“The mentors are asked to think of themselves as guides and find ways to facilitate the writing process for others. They share their success stories and things that worked for them as writers. It’s very goal-oriented,” says Dr. Garcia.
“One of the things we noticed early on,” Dr. Garcia says, “is that when you provide a space for these young women to express themselves, the conversation quickly turns to the things that matter most to them: their community, friendship, loneliness, attention, love or the lack of.”
It was no surprise that for 2004-2005, several ninth graders, who had participated in the previous two years, wanted to come back yet again. Dr. Garcia, Ms. Gaddes and a new reading and literacy instructor, Melissa Cody, allowed those older girls to serve as expert writers. The returning eighth graders remained mentors and a whole new group of seventh graders were brought in, bringing the program participation up to 24 students
Bussed to Hofstra’s campus for two hours a week from Roosevelt, the girls formed dynamic relationships with one another and with Dr. Garcia and the instructors. “One of the first things you notice when you walk in the room is the energy,” Dr. Garcia says of the weekly gatherings. “There really is a special connection that develops between the students and teachers. Relationships become very important. The program is very organic in that the instructors sow the seeds but the students take the experience where they want it to go.”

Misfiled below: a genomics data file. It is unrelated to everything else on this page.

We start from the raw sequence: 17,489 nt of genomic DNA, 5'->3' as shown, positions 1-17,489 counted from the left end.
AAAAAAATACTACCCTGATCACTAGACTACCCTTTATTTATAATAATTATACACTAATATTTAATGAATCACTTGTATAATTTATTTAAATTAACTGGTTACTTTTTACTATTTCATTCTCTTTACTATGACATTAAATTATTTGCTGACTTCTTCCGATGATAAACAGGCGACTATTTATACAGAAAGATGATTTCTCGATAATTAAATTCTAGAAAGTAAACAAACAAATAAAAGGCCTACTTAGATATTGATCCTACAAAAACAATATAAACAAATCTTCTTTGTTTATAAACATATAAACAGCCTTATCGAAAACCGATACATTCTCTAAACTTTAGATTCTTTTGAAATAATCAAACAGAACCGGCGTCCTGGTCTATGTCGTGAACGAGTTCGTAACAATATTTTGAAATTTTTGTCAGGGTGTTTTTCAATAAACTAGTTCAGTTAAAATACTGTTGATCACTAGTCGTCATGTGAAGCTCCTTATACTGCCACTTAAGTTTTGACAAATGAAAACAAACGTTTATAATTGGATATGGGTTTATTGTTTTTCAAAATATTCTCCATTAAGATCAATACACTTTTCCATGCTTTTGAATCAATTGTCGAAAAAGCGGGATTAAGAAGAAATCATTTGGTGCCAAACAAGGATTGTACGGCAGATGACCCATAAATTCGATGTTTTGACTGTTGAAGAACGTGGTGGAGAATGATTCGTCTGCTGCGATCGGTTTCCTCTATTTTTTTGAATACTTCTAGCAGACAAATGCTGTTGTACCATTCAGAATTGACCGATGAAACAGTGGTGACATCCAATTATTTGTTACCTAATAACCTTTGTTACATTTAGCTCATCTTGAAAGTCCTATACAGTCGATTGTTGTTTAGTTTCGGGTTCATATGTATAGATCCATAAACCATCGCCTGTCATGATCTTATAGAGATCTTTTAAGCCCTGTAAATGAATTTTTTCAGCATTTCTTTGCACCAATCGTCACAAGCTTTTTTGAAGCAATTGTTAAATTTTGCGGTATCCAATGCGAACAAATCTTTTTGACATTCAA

“Some girls are very comfortable right away and begin writing. Others are not,” says Dr. Garcia. “We respect that. This is for them. This is not for a grade or for passing an exam. So some students may write as many as 25 poems and others may only produce a few. We don’t look at it quantitatively. It’s for the experience.”
Dr. Garcia is not yet sure if this year’s ninth grade participants will be allowed to return for a fourth year: “We don’t know what is happing next,” she laughs. She is clearly pleased that it has been the students who have steered the direction for the project. “We discovered by observing the girls closely that through their engagement with literacy we were developing their self-esteem,” she says. “We’ve seen them develop as strong leaders. I think originally we hoped they would learn how to express themselves through writing, but they are also now much more aware of their potential and they are comfortable setting newer and higher goals for themselves.”
For the parents, too, the program is enlightening. “They raise their expectations. They are moved by the powerful words in their girls’ work. They are voicing issues they find hard to talk about.”
The Young Women’s Writing Project has also had an impact on the community. As a result of their experiences in the program, the girls recently requested the start of a mentorship program in the Roosevelt district itself. And for the first time they also organized in committees to plan all aspects of the closing celebration on June 10, where each girl read her most meaningful work. As a suggested means of admission, the young women also asked guests to donate a book to the Roosevelt Junior High School Library relating to the challenges and coming of age of young minority women.
If the students have their way and this tradition continues, the books to be donated may someday be written by them.